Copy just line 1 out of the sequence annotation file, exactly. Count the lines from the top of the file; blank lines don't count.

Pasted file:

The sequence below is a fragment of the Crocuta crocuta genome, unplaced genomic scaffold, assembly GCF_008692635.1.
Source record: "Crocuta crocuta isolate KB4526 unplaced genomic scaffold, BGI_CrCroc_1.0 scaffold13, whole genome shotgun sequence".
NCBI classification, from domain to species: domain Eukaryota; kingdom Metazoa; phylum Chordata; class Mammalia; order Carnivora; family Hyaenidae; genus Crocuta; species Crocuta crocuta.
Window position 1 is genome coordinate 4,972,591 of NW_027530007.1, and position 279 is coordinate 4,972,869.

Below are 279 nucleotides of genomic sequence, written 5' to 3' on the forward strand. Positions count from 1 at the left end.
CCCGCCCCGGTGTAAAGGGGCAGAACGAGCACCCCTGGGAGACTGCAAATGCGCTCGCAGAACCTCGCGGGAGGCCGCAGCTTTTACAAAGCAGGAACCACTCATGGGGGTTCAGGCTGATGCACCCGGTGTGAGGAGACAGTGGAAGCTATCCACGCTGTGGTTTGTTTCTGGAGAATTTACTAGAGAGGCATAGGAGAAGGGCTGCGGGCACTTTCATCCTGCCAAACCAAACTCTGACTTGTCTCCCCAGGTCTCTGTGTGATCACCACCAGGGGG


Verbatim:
The sequence below is a fragment of the Crocuta crocuta genome, unplaced genomic scaffold, assembly GCF_008692635.1.